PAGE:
Persona Pros & Cons: How to Develop Personas + Alternatives | Melissa G Kim | Skillshare

Persona Pros & Cons: How to Develop Personas + Alternatives

Melissa G Kim, UX Designer

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9 Lessons (39m)
    • 1. Intro to Personas

    • 2. What: Personas 20 yrs ago & today

    • 3. Why & When: To Use Personas (Pros)

    • 4. 6 Cautions and Cons

    • 5. How: Grounding Personas in Research

    • 6. How: Putting it Together (A Case Study)

    • 7. 7 Persona Alternatives

    • 8. How: Using Personas Effectively

    • 9. Practice


About This Class

Let’s talk about Personas. Why and how do you make them? How can you use them effectively? We’ll go over the strengths & weaknesses of Personas, and also talk about alternative methods that can be used for the same purpose––to strengthen your portfolio or presentation/storytelling skills. 

I highly encourage going through the project, but at the very least, check out the Resources PDF I've included under the "Your Project" section. There, I've included links to the references I've made as additional resources if you want to dive deeper into any of the main points of this course.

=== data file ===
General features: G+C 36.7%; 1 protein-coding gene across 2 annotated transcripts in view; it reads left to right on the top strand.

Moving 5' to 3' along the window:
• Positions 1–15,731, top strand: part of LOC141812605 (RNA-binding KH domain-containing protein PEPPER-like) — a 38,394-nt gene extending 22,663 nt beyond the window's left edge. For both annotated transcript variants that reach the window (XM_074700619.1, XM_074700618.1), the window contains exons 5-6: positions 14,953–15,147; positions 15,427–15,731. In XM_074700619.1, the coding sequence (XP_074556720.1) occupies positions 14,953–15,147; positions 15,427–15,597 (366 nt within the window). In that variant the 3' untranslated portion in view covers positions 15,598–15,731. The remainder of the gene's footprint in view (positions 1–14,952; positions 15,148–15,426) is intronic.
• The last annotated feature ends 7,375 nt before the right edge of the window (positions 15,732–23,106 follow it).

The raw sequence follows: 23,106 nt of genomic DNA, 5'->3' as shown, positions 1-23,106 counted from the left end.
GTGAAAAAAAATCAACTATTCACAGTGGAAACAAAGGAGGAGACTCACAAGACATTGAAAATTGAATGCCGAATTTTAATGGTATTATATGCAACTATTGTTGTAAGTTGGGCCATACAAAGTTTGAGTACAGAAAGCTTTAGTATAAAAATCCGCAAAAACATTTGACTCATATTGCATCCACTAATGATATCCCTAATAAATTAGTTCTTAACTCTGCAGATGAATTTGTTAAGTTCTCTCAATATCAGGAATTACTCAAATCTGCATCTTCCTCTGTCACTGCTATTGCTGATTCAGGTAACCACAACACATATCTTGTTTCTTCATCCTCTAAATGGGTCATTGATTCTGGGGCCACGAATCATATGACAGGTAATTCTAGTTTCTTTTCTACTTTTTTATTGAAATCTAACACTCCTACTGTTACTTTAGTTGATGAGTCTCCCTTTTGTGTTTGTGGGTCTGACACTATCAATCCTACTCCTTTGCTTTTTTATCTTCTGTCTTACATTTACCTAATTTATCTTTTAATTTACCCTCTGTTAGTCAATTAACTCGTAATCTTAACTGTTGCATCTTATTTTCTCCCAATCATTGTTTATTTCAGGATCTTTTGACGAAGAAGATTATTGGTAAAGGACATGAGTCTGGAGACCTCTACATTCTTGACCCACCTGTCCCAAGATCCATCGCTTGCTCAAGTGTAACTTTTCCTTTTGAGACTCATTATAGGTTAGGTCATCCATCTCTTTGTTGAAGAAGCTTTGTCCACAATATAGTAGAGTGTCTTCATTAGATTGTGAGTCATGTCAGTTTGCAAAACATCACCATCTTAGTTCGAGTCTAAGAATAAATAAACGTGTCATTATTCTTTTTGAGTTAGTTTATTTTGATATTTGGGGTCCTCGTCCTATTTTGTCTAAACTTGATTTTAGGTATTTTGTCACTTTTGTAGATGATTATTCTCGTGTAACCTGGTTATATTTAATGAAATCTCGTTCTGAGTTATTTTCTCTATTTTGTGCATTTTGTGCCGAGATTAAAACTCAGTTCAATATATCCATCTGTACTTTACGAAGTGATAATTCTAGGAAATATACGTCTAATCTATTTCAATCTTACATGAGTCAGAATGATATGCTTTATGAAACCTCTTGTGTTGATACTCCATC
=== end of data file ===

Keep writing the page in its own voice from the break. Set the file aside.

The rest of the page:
1. Intro to Personas: Hello, my name is Melissa. I'm a UX designer in the San Francisco Bay area, and I'm here today to talk to you about personas, what they are, why you want to use them, why you might not want to use them, and how you can implement them in presentations on your portfolio. Persona is a Latin word that means mask, and often referred to a character played by an actor in the past. Today, when we use this word in the UX design research world, we mean a document that outlines typical characteristics of users, consumers or actors that are either target customers or service providers for a product or service. I'll link the full story below, but let's go through a brief history. Imagine it's 1981 and the Xerox Star 8010 workstation has just launched. This is what interfaces looked like, apart from formal interface design. Alan Cooper is credited with creating personas back around 1983. Back then, computers were very small, very slow and weak. Interface design was barely emerging as a profession. Alan walked the golf course play acting a project manager loosely based of someone he conversed with. He imagined how his persona, Kathy would use the software he was building. He successfully sold his program, which later became the model for Microsoft Project. In 1990, he started consulting. In 95 while working with Sage and Technologies, he asked engineers for a specific example of how someone would use their product, but they were only able to express all the ways their product could be used, i.e, a feature list. Alan couldn't just make up a persona. He had to convince these engineers of the needs of their real users. So he asked to meet some half a dozen or so of Sages' customers. From those brief conversations, he identified use trends and develop the first set of three true personas based on research. When he presented his designs from the persona's point of view to the engineers. Finally, the engineers started to understand the importance of the reasoning behind Alan's designs. Sage was incredibly successful and Alan started implementing personas in all his design work. At his company Cooper, it became their secret weapon. But Alan wanted to share his technique with others and published "The Inmates Are Running the Asylum" in 1998. The book was written to illustrate how talented people continuously designed bad software based products and why we need technology to work the way average people think. Basically, he was arguing the importance of user-centered thinking. The 25 pages written on personas became the inspiration for what personas are now, 20 years later. Today they are a widely used tool among design practitioners for synthesizing user research findings and giving a visual expression of a target customer. Usually they take form of a fictional person with a realistic name, face, and personality description to help foster empathy among the team. I'm also going to cover many kinds of personas, the differences between them and how they're used for different purposes, as well as persona alternatives that other designers have come with that may be even more effective. I'll try to use as many real-world examples as I can, and talk about how personas can help you communicate your users needs. No matter where you are in accompany big or small. Whether you're looking to strengthen your portfolio, create better designs or experience for your users, or effectively communicate your users needs to others. You should definitely include personas and persona alternatives in your toolset. See you in class. 2. What: Personas 20 yrs ago & today: What are personas? They are common tools because they help people within a company picture who their user is so they can better design, program or market to them. While personas can in theory be made on the spot, the one rule about personas is that they should be grounded in real data about your users. As documents, personas can be broken up into three main sections: who they are, how they behave, and what they care about. I'll be going through each of these three main sections in greater detail later, but for now, let's do a brief overview with an example. First we have the person. This usually consists of a picture, a name, and their background: educational, personal, professional, or a given title. Educational could be their identity as a current student or it could be the level of education that they've completed. Personal could be related to family, hobbies and professional would be their actual job title. You can also give titles to your personas to differentiate them from each other or you can use a personality matrix like Myers-Briggs, zodiac. The usefulness of these depends on the context of your research or project and the culture of your workplace. You can include a short quote of your persona to capture an aspect of their behavior or emotional journey or you can write a short summary as a too long didn't read section. Second, we have how your persona behaves, their behaviors, general and context-specific. Habits, information sources, where they get their news, updates, what they use their technology for. Sometimes the communication styles or tools are also helpful to know. Does this persona, based on research and the trends in many interviewees, use certain kinds of technology for certain reasons or scenarios? Since we're making this persona in the context of a futuristic vehicle, I'm interested in knowing what content my users interact with when they're commuting. Thus, I've included an entertainment section, but depending on what your project or context is, you might have different sections on your personas. Lastly, we have what your persona cares about: her goals, values, and pain points. There's a slight difference between goals and values. A goal might be to manage time well, but the value behind it is that Michelle wants to spend time with the people she cares about. Goals are what the persona is trying to accomplish but the values are about why it's important. Then there are pain points. What negative experiences Michelle has, how, when and where they happened. If you have responses from interviewees about your product, wishes can also help influence the conception of features. I will go deeper into each of these categories in a later section. But for now, some tips. You don't need every detail for every persona. Some personas will have longer sections. Maybe one user has more pain points than another, and that's fine. Depending on what stage of the project you're in, the details may also look different. I mentioned this before, but let's go back to that entertainment section. If you're making your own persona, you might not necessarily have an entertainment section because it's not relevant to who your persona is, what they do, or what they care about. Since you'll probably have more than one persona, consider creating an additional document that gives a brief overview of all your personas at one glance. 3. Why & When: To Use Personas (Pros): Why and when should you use personas? For startups, personas can help remind you which target audience you are prioritizing as you scale up. For large corporations, personas can be helpful in narrowing down huge data sets made of thousands of users into a few well-crafted representations, personas of who their main users are. For those in service design, personas can help designers focus on the different needs and pinpoints of people providing the service, whether they're the desk worker checking in bags, the flight attendant, or even the workers loading the bags onto the airplane. Personas are useful for simplifying data to understand your users, especially when there are large data sets from your research phase, it's incredibly useful to synthesize that data, find the trends, and create personas to represent types of users you have. This is all to understand users and consumers. At the beginning of a project, your personas might be a bit more vague and true to their values as a person. If you're looking at users reactions to a product, your personas may be more specific to your product, especially for small or medium-sized companies that don't have the capability to analyze large quantities of data the way Netflix or Facebook might be testing. Personas can be a great way to focus design work. Two, empathize with users. Personas were created to ground designers and user-centered principles. The first step to developing personas is to understand and empathize with your users and the best way to do that is to have actual conversations with them. Third, when you've developed a persona, you can use it as an evaluation tool for concepts for users and early brainstorming stages. Many startups end up doing this because it's more profitable and reasonable for them to focus on very specific groups of people to get their business off the ground. Later, they may expand the number of personas or they can stay in their niche. If you already have an established product and you're trying to figure out which features to roll out next, personas can help prioritize features based on users pain points, values, wishes, etc. For a time I was using which is a website that streams YouTube music on repeat. I also downloaded and use their app to avoid paying for YouTube Music. Saving music under an account was available on the website, but it wasn't available on their app. I actually ask the developers why that was because it was really annoying to have a list of songs that I listened to on my phone but when I downloaded the app on my iPad, the same list wouldn't crossover because there was no connection. From what I could understand, the developers just didn't have the bandwidth to work on it. They later deleted their app off the App Store and updated their website. They probably saw that their main audience was on their website and so chose to put their app development on hold. Lastly, like Alan Cooper was finding, it can sometimes be overwhelming if you're trying to design or create for everyone. Persona is help you focus on needs for different users. This way you can tackle individual problems while working towards the big picture of what your product or service offers. Imagine you already have your personas developed, when should you use them? First, unite internal company vision, and second, advocate for users in front of non designers. When Alan Cooper first use personas, he was trying to unite the understanding and vision of engineers, designers, and the managers who were overseeing the project. In a larger company, you'll also find yourself using personas to convince decision-makers and money holders. Think about the purchasing processes companies have to go through. Sometimes personas can be a useful tool to convince your managers and the people with the money and power to fund your projects that there will be a value returned for the company if it invest in this worthwhile cause or design. Oftentimes personas are actually not as helpful as video clips of user feedback or journey maps or use cases, but personas are a foundational part of developing journey mapping and use case documents. You can't explain these documents without telling a story about a user. Lastly, people you're speaking to or scrolling through your website can get an idea of who your user was and thus understand your design decisions. 4. 6 Cautions and Cons: There are some common mistakes that people make when developing personas. It's easy to make a poorly crafted persona and the most common mistake is you make the wrong persona. You create an ideal customer versus a real one. Whether you ignored research that was done or just didn't conduct proper researchers synthesis, this is probably the most common mistake. Just because you do research doesn't mean you understand your user. If you have an incorrect idea of who your persona is or what they care about, it will negatively affect your entire business. Personas are meant to keep you focused and save you time, money and confusion in the future. If you bet on an incorrect persona, your current users pin points will not go away and their wishes won't be fulfilled. That leaves room for a competitor company to come and take them away. You also have to remember that correlation in your datasets is not causation. Prime example, Blockbuster. They thought people loved going to their stores and they were right but they didn't go deeper into why. The research they conducted said that people enjoyed going to their stores so to build up their revenue, they tried to put toys and gadgets near the registers so when kids would walk past the counter, they would beg their parents to buy them one of those stuffed animals. What they didn't realize was the reasons people like going to their store had little to do with the store itself and the service they were offering. Thus, Netflix swept in and took their users because Netflix delivered directly to the users in a more convenient, efficient fashion especially when they started streaming. I should also mention that Blockbusters main source of income was late fees. Once people stopped walking in the stores, it was game over. Second, without a persona, it's very easy to forget what you're making is going to be used by other people with specific goals. But even with a persona you can forget that your persona is an actual person. If you treat your persona's lightly, it will end in a lack of empathy for your customers. They're real people with real lives and they're experiencing real problems and struggles in your website or service and outside in their personal lives. Third, maybe your persona is generic. There's either too many personas or too few. One real customer is not a persona. That's not basing a persona off of research and more persona's don't make you more empathetic. At the end of the day, you have to remember this is a tool to help you focus on improving the experience of as many users as possible so don't base your persona's on friends. This was especially a university problem I noticed. Many projects I saw where based on the design students friends and I could just tell because the weak personas made their project look shallow and uninteresting. Persona's are supposed to help people believe in the problem. If your persona isn't doing that, then you've got a bad persona. Fourth, visual clutter. Don't use full sentences unless you're doing a summary or a quote. Cut down the number of words as much as possible. Simple and concise is best, especially don't include info that isn't relevant to the design or service. Because personas are tools for the design team, it's not usually helpful to put them in a presentation to a VP. If you do, you use it as a talking point to highlight very specific aspects of the persona that are important to the story of the presentation that you're telling. Michelle values this and she struggles with this thus the design team created these features to meet Michelle's needs and here they are. At that point, showing the document is not super necessary. Fifth, if people in the company don't understand the persona's, there's a lack of consistency in the work that's being produced. As you can see in this beautiful graphic by runned, UX is at the collaborative center of tech, business, design and people. It's a beautiful picture but a tough journey to navigate. You'll have to explain what seems like simple obvious information to marketing and engineering who just have different focuses in you so we need to be prepared to defend our users by inviting people to watch user testing sessions, to do brainstorming sessions with us based on persona's et cetera. Sixth, I mentioned this already, but I can't stress this enough. You may have noticed that I didn't include demographics in my earlier persona example. I did that on purpose because we can unintentionally perpetuate stereotypes by the photos and info we choose to put on our persona documents. Indi Young is well-known in the UX research space and a wonderfully thoughtful medium article, which I'll link for you below, she uses this picture as an example. While the info is new and interesting, nobody purchases tickets the way they do or for the same reasons based on their gender or age. As you can see, gender has nothing to do with a why behind these stats, the why is what you should be looking for as a designer, especially when you're choosing photos, you have to be super careful. It breaks my heart, but I did hear from a designer that she had to change the picture of a persona because of Vice-President of her company had an adverse reaction to the picture of a black woman on one of her persona's. The picture was justified by the data results, but the exact could just not wrap his head around the fact that their company was useful to someone who looked like her. Be aware that there may be times you subconsciously assume things about your users. Try to prevent opportunities for racism or sexism to detract from your work. Try using ambiguous icons or illustrations that abstract gender or race. Indi suggests using demographics only as a trick to shock the team into having more empathy. Seeing the demographics, they'll realize their biases and be more aware. Just know that this trick can backfire as you saw in the latest example. 5. How: Grounding Personas in Research: Grounding personas in research. Because personas are representations of users who are the foundation of a product, you have to get it right, which means you have to conduct proper research. It can be difficult in some companies because they don't understand the value of research. Some common excuses and barriers you might find are there's no time, it's not important, we've done research already, we can't advertise private information, it's nondisclosure or there's no money that the company is willing to invest in it. Unless you're a company like Google, Facebook or Lyft, most companies don't yet understand the value and insight their designers or researchers can bring to the table. Managers or executives keep pointing to old studies that they've already paid for or encourage you to just ask the people who work for the business. That can work in some cases. LinkedIn used a tool called Videokits, which is comparable to a take-home interview that's recorded on your phone. The CEO of LinkedIn asked every single employee at LinkedIn to go home and complete this video survey. This worked because LinkedIn's employees are the users of the business. But if your workers are not your users, you're only continuing a cycle where a company is stuck in their own world designing for themselves. It's very sad, but in many large corporations, some design decisions are made because at the final meeting, the VP says their wife doesn't like the color, and so they have to change it even if it was based on research. Now, you have no control over what a VP decides, but you do have control over the quality of your own work. If you have the time and money, sometimes corporations will outsource small companies that will find you testers and users who meet your criteria and conduct their tests off-campus so the testers don't connect the questions or content with the specific corporation. This can ensure that no rumors are spread about what your company is or is not doing and you can also ensure that your testers are not responding to your questions with a bias. Whatever the situation, just be careful you don't overstep your bounds as an employee by accidentally revealing information that would apply under the non-disclosure agreement. For startups and individuals, if you can't conduct a formal study, make do with research you have. Create a short survey and post it on Facebook, Reddit, create graffiti walls, posters with prompts and stickers and markers that people can write on and markup and respond to. Go out and casually talk to people. I find that Lyft and Uber drivers are usually very chatty. When you have your research, especially if it's a large dataset, get ready with your highlighter, Sharpie, and sticky notes. Quantitative and qualitative are all important. What you're looking for are trends in the data. Demographics are usually easiest because they're simple to obtain and they can appear in graphs on survey monkey or user testing. But like I mentioned earlier, you want to be careful about using demographics. Looking at the reasons why people make decisions in a free response quote or fill in the blank is much more time-consuming, but it will all be so worth it. 6. How: Putting it Together (A Case Study): Putting it together. There are a number of tools you can use. The most prominent among them being Adobe Illustrator and Design, Keynote, PowerPoint and Pages. All of these you can export to a PDF or JPEG PNG image. I also recommend trying out online tools like Xtensio, which is free. Xtensio has a persona template ready and waiting for you to put data into it, which can save you the 15 minutes or so of first making the outline and then constantly adjusting the spacing. You can add new sections and even add people to collaborate with you on the persona, although you can probably do it on your own. From what I understand, the only restrictions may be the number of folios or projects you can have at a time. You have to pay for unlimited freedom. The example I'm going to share with you is from my UX design internship at Women Talk Design. I worked with my friend and peer Jennifer, and our project goal was to redesign the Women Talk Design website based on feedback from conference organizers and women speakers. First thing, we had to find these people. We created a short survey for speakers in conference organizers. Thankfully, Christina Wodtke , Indi Young, and many of our mentors were willing to help spread our survey through their Twitter network. We then looked at the results in the spreadsheet and marched the people we thought would be most useful to talk to. We had an initial 15-minute to 30-minute phone call just to double-check. You might wonder why we did that. If you're trying to get as much info as you can from people, you can't hold an informative conversation with a person who only has 15-20 minutes of content. We had one of those. Near the end we were rushing and we didn't do the initial 15-minute, 30-minute check and we ended up having one of those conversations. It was super awkward. But when we did double check, we were rewarded. We had several hour to hour and a half long conversations, even a two hour long one. You don't have to imagine what synthesis looked like because I put a picture right there. You can see it's affinity mapping our notes from our transcripts and audio. It's okay to make a scrappy one first and make a nicer one later. We actually didn't make personas, but I'll show you what that might have looked like. Using the same template I made earlier, I've used a generic illustration of person for the image and name. I could use a more ambiguous illustration, but in this case it actually makes sense. Many conference organizers are white men. That's just a fact. You'll notice some of the bolded sections have changed to fit the occasion. I find when making personas, the title sometimes become more clear as you synthesized, not before. But here's my guess for now and here's a quote, please imagine that there are several other quotes that have similar content, which is why I'm using it as an example here. Please also imagine I've written the underlined parts on the sticky note, affinity mapped those sticky notes, and I'm now putting them on a persona document. From our quotes, we learned that the experience happening here is specific to medium-sized conferences, which are limited by budget, thus limiting the kinds of speakers they have access to. There are no resources at Andy finds to be helpful available online, and this also unfortunately limits the diversity of content and viewpoints. He wants to get a diverse lineup, but Andy doesn't understand why you can be so difficult to get speakers to say yes, even if he's got their contact info. Like this, you keep going until you fill out who your persona is. After we finished all our synthesis, we found we had three personas. Two of them where our primary personas because of the values of Woman Talk Design. We found ourselves organizing for the conference organizer who wants to find women speakers by topic, and we found ourselves also reaching out to support women who want to get into speaking, but are not sure how. You could also consider creating an anti persona, which is a persona that you are not solving for. The reason you might do that is because you're trying to create a contrast between who your user is and who it isn't. 7. 7 Persona Alternatives: We've gone through personas, but you may be wondering if there are other solutions that bypass some of the downsides of using a persona. I've compiled for you a few alternatives. It might be a little confusing, but I'll try to break it all down for you as best as I can. Number 1, just talk to people. I've said it a few times in this video, so I won't go much deeper. The point is if you're in a time crunch or if you're still a student, or even if you're working at a company, what is stopping you from walking outside and talking to your target audience? This is not just for before you do concepting or ideation. This is throughout your whole process. Stop by a coffee shop, insert the subject casually into a conversation with your lift or Uber driver. Chat with people you're standing in line width. You don't always have to use an intro, "Hi, I'm a designer," unless you're a student, people usually like helping students. You can be super casual about it. I know not everyone has the social skills or confidence to do this, but at this point, you're trying to be lean and anyway, it's a great opportunity to build up those social skills. Second is what I'm calling identity expression. Instead of using a literal representation of a person, why not use another identifying object to represent that person? I don't know what to call it, so I can't search for it online and I've only seen it once in practice. I will say this is more of a marketing or branding approach. It's more about the feeling than the person. But I found it to be extremely helpful, especially when I'm trying to avoid involving demographics. A designer from Kate Spade once gave a short lecture to my class about how she uses design in her work. Instead of showing us a persona, she showed us pictures of what a Kate Spade consumer's room looks like. The room became the representative image. I later used pictures of college students' bedrooms for a project done for ACLU NorCal. We were showing the young adults used colorful posters, stickers, badges, pins, and other objects to express who they are and what they care about. If appropriate, you can also use this method when painting the picture of who your user is. Maybe you could also use it alongside personas. Third, empathy maps are quite similar to personas. I've included this template created by Dave Gray, which you can download for free off the Internet. The link is in the resources PDF for this class. As you can see in the center, there's an ambiguous head which doesn't hint at any demographic information, and the section surrounding the head correspond with the part. For example, the SAY section is by the mouth and the thought section is in the head. The two sections inside the head are pains and gains. That's the same as pain points and goals or values. What I like about this map is that it forces you to methodically identify the differences between what users see, say, think, do, and hear. One weakness of empathy maps is the size of the map. If you're using sticky notes, make sure you print or draw this big on the wall. Otherwise, you'll run out of room. Fourth, we have behavioral personas. Why did they add the word behavioral in front of persona? This is a specific term that some service designers use to express that their personas are representative models of the different participants within a service. They've kept the term persona to signify the representation of a particular role within the service ecosystem. Think about large service ecosystems like the one an airline has. There are more people involved than the passengers. There are flight attendants and pilots, there are checking assistants and numerous digital and physical touch points along the way. If you're interested in getting into service design, you may want to remember this term. General UX designers may not recognize the nuance difference, but a service designer might, which can only be a plus if you're applying for a job. Fifth, we have behavioral archetypes. Now it's getting a little confusing, but bear with me. The word persona is singular in Latin. Even though Alan Cooper used personas to capture trends and user behavior of multiple users, each persona was distinct from the others. From what I can tell, behavioral archetypes are what personas should be. Because the original purpose of a persona document has been somewhat lost, there's a feeling or need to distinguish between the qualities of personas. This article I'm quoting from defines personas as only focusing on who the user is by demographics. They then distinguish those from behavioral archetypes as documents reflecting people's motivations, needs, and in effect, behavioral patterns. What's unique about this persona alternative is that users can be categorized as different archetypes depending on the scenario. Someone seeking jobs when recently laid off will behave differently than when they are employed and simply looking for a change. Behavioral archetypes allows the users more realistic flexibility and can create a more nuanced journey map or story. Sixth are thinking style segments coined by Indi Young. Indi is a researcher that has contributed a lot to the UX design research sphere. She's super knowledgeable and I highly recommend checking out her conference talks and books. I'll link some resources for you in the PDF. Here's a quote from her. "When forming thinking styles, you look for unique reasoning, reactions, and guiding principles that some people have in common." In her practice, Indi only uses short online surveys to identify potential interviewees to follow up with in-depth later. She distrusts survey data because it is not an essay expressing a person's own approach rather than conforming to answers someone else made up and are close enough. In this example, she uses in her presentations, Indi is comparing typical personas with her thinking styles. Each persona is actually switching between two thinking styles in different contexts. The flexibility that thinking styles allows is much better than the regular persona because it's true. For example, we act differently traveling alone versus traveling with family or friends. Thinking styles sounds similar to behavioral archetypes. Both acknowledge that behavior will change depending on context. But there are two clear differences. One, behavioral archetypes are used alongside marketing personas to look at brand. Thinking style segments reject most demographic information as irrelevant and are always using pure problem space only. Two, behavioral archetypes can be based on any kind of research, but thinking style segments can't be generated by survey data. They come from very specific, deep kinds of research like listening sessions, or detailed short essays written by users about their thought processes. Lastly, we have marketing personas. This one is a little different from the others. I'm not recommending that you use customer archetypes or marketing persona's, because this is primarily a video about how persona's are used in design. But I want to make the distinction between these two very clear. Otherwise, you'll be confused until you run into the difference in an actual company. At the end of the day, marketing and design may be using the same persona document. However, it all comes down to how they use it. Marketing is primarily interested in how to convince people to buy a product or sign up for a service onboarding. They're oftentimes not communicating what or how the service or product meets your needs day-to-day. Marketing is selling a feeling, that's why companies like Nike pay exorbitant amounts of money to athletes to appear in their commercials. Nike sells that cool factor. I want to be as cool and skilled as those athletes, or at least look as cool as them. But what is it like to browse and purchase off the website, open the shoe box, wash the clothes? This is where designers come in and use personas to justify spending time and money developing the little nuances of the experience to create a holistic, positive, and cool experience. The marketing team will never advertise the micro-interactions on the website, but that doesn't make those design decisions any less important. So you see that personas become effective depending on how you use them. It can be difficult when marketing and design have to work together because marketing wants to own the brand through commercials and ads, but people's response to the actual service or product is what makes a brand what it is. That's what designers constantly focus on, meeting people's needs and expectations. In actual accompanies, no matter how big or small, there can be conflicts between design and marketing if both are not able to understand what the other is focusing on and be united on one vision. But some compromise must be reached for the product, service, or experience to be successful. 8. How: Using Personas Effectively: You're almost done. You've learned how to make personas and why and when to use them. Now, how do you use personas effectively? I've given you a lot of different names for personas. The reason why there are so many different names is because the original idea of what a persona should be and thus their effectiveness has become clouded. It's too easy to make a persona just to check a box or unintentionally make a weak or inaccurate persona, then people made their own terms for what they do. Because the industry is still young, we haven't settled on which terms to use yet. Whether you want to use the alternative personas I've presented or not is up to you. If you say personas, most people still understand what that means. If you make distinctions between personas, some service or design researchers may pick up on the implication that you take your personas seriously. Just remember to ground your personas and research no matter what. If you're trying to strengthen your portfolio or presentation, personas or alternatives can be a great visual way to outline who your users are. With a well-crafted persona, you can tell a compelling story to hiring managers, fellow designers, or even people outside of design to better communicate your users' goals and pain points. In order to communicate the most effective concept or solution, you need to first explain why that solution is needed in the first place. For example, I could tell you that I'm creating a robot duck that needs to have a soft exterior, realistic movements and sensors that react to five buttons with different emoji faces on them. You could say, why does it need to be soft, or why should I care about that? But if I tell you that the persona we're designing for is a child going through cancer treatment who needs an emotional companion to help them cope with their situation, that suddenly changes things. The explanation and logic give meaning to the solution and personas can help convey that meaning so you'll want to start with the persona before you go into how your solution meets your user's needs. When you're putting personas and your portfolio, make sure you also detail where the info in your persona is coming from. Like how many people you heard from, otherwise, people like me will be suspicious. How accurate is your data and how does that affect the effectiveness of your solution? Many people make their portfolios read like a process book. But in general practice, your portfolio should we look a story about your persona. First, you tell me what the story is about. My professor is a speaker at conferences and she noticed that there are always more men on stage than women. She asked conference organizers why that was, and they had many excuses, one being that they didn't know where the women were. In her frustration, Christina created the Women Talk Design website and urged her peers to add themselves to the website, but no conference organizers were using it. I was tasked with finding out how and why conference organizers and speakers make the decisions they do and redesigned the website. Then I would intro my two primary personas that I found through research and talk through how the redesign reflects and solves for the pain points and feedback of those personas. Compare that to the blend, look at my internship. First I did research and then made a persona, then made a solution. The structure of the classic chronological design presentation or portfolio doesn't change. When it does change, it's because you're telling people a story about your users and the content suddenly becomes a lot more compelling. You can start with a hook by telling your audience a story about your persona, what they care about, their pain points, how the system isn't working for them. Or you can use the general presentation outline for your portfolio. When I created my portfolio website, I ordered all the details of my projects similar to the way I did my presentations. Project context, and high-level solution, research and findings lead to personas development of the solution based on personas. I should also state of disclaimer that this is my personal current opinion on how portfolios should be and you are welcome to use whatever order that you think is best. 9. Practice: Personas are not a skill you can include on your resume, but they're extremely important for storytelling purposes. They are a powerful tool because they are grounded in research and findings about real people. That being said, there are a lot of people out there who have differing opinions on the effectiveness of personas. Hopefully, I've provided you with enough information for you to decide for yourself what you think. Most practices begin well, but as they become adopted and adapted, some of the original purpose is lost. Personas are no different. Make sure that when you develop personas or persona alternatives, you strive to represent your users as accurately as possible without assumption in a way that compels your team and people to support your user as best they can. Below this video, you'll find your class project and some links I've left for you in a PDF file. Some of the links are from references I've used in this video, while others will be helpful to you as you work on your class project and grow as a designer. One critique of personas is that people in the design or team at large don't seem to truly empathize with users unless they were involved in the design research phases of actually talking to users or pouring over the transcripts or audio clips searching for insights. Thus, for your class project, I encourage you to prepare to make a persona by starting with research. I've given you a few options based on how much time you've prepared to dedicate. The rest of the instructions are outlined below, but if you have any questions, just contact me, let me know. I'll get back to you.